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Code Generation Concepts

TLC interprets a target language, which is a general programming language, and you can use it as such. It is important, however, to remember that TLC was designed for one purpose: to convert a model.rtw file to generated code. Thus, the target language provides many features that are useful for this task but does not provide some of the features that other languages like C and C++ provide.

You might find some of the following general programming examples useful to familiarize yourself with the basic constructs used within TLC.

Output Streams

The typical “Hello World” example is rather simple in the target language. Type the following in a file named hello.tlc:

%selectfile STDOUT 
Hello, World

To run this TLC program, type

tlc hello.tlc

at the MATLAB® prompt.

This simple script illustrates some important concepts underlying the purpose (and hence the design) of TLC. Since the primary purpose of TLC is to generate code, it is output (or stream) oriented. It makes it easy to handle buffers of text and output them easily. In the above script, the %selectfile directive tells TLC to send any following text that it generates or does not recognize to the standard output device. Syntax that TLC recognizes begins with the % character. Because Hello, World is not recognized, it is sent directly to the output. You could easily change the output destination to be a file. Do not open the STDOUT stream, but select to write to the Command Window.

%openfile foo = "foo.txt"  
%openfile bar = "bar.txt" 
%selectfile foo 
This line is in foo. 
%selectfile STDOUT 
Line has been output to foo. 
%selectfile bar 
This line is in bar. 
%selectfile NULL_FILE 
This line will not show up anywhere. 
%selectfile STDOUT 
About to close bar. 
%closefile bar 
%closefile foo

You can switch between buffers to display status messages. The semantics of the three directives %openfile, %selectfile, and %closefile are given in Target Language Compiler Directives.

Variable Types

The absence of explicit type declarations for variables is another feature of TLC. See Target Language Compiler for more information on the implicit data types of variables.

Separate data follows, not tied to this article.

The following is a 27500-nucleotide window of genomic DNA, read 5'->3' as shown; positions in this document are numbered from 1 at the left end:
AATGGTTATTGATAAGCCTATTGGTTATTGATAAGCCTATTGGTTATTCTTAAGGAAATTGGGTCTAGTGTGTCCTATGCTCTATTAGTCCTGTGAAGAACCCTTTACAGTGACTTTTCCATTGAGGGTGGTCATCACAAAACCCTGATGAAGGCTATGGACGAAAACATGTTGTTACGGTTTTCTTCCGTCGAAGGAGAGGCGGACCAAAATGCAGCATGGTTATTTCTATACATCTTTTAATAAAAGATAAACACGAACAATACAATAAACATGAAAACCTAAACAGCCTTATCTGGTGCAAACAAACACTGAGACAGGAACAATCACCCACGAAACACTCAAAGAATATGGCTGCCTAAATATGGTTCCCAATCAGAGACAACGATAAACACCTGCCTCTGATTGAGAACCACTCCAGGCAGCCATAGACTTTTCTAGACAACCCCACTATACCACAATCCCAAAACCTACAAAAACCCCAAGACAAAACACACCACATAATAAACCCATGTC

One of the constructs most relevant to generating code from the model.rtw file is a record. A record is similar to a structure in C or a record in Pascal. The syntax of a record declaration is

%createrecord recVar { ... 	
   field1		value1  ...
   field2		value2 ...
  fieldN		valueN ... 

where recVar is the name of the record being declared, fieldi is a string, and valuei is the corresponding TLC value.

Records can have nested records, or subrecords, within them. The model.rtw file is essentially one large record, named CompiledModel, containing levels of subrecords.

Unlike MATLAB, TLC requires that you explicitly load function definitions not located in the same target file. In MATLAB, the line A = myfunc(B) causes MATLAB to automatically search for and load a MATLAB file or MEX-file named myfunc. TLC requires that you specifically include the file that defines the function using the %addincludepath directive.

TLC provides a %with directive that facilitates using records. See Target Language Compiler Directives.


The format and structure of the model.rtw file are subject to change from one release of the code generator to another.

A record read in from a file is changeable, like other records that you declare in a program. The record CompiledModel is modified many times during code generation. CompiledModel is the global record in the model.rtw file. It contains variables used for code generation, such as NumNonvirtSubsystems, NumBlocks. It is also appended during code generation with many new variables, options, and subrecords.

Functions such as LibGetFormattedBlockPath are provided in TLC libraries located in matlabroot/rtw/c/tlc/lib/*.tlc (open). For a complete list of available functions, refer to TLC Function Library Reference on Target Language Compiler.

Assign Values to Fields of Records

To assign a value to a field of a record, you must use a qualified variable expression. A qualified variable expression references a variable in one of the following forms:

  • An identifier

  • A qualified variable followed by “.” followed by an identifier, such as

  • A qualified variable followed by a bracketed expression such as


Record Aliases

In TLC, it is possible to create what is called an alias to a record. Aliases are similar to pointers to structures in C. You can create multiple aliases to a single record. Modifications to the aliased record are visible to every place that holds an alias.

The following code fragment illustrates the use of aliases:

%createrecord foo { field 1 }
%createrecord a { } 
%createrecord b { } 
%createrecord c { }  

%addtorecord a foo foo 
%addtorecord b foo foo 
%addtorecord c foo { field 1 }  

%% notice we are not changing field through a or b. 
%assign foo.field  = 2  

ISALIAS( = %<ISALIAS(> = %<> = %<> = %<> 
%% note that is unchanged

Saving this script as record_alias.tlc and invoking it with

tlc -v record_alias.tlc

produces the output

ISALIAS( = 0 = 2 = 2 = 1 

When inside a function, it is possible to create an alias to a locally created record that is within the function. If the alias is returned from the function, it remains valid even after exiting the function, as in the following example:

%function func(value) Output   
  %createrecord foo { field value }
  %createrecord a { foo foo }

 %assign x = func(2)
 x = %<x>
 x.field = %<x.field>

Saving this script as alias_func.tlc and invoking it with

tlc -v alias_func.tlc

produces the output

ISALIAS(x) = 1
x = { field 2 } 
x.field = 2

As long as there is some reference to a record through an alias, that record is not deleted. This allows records to be used as return values from functions.

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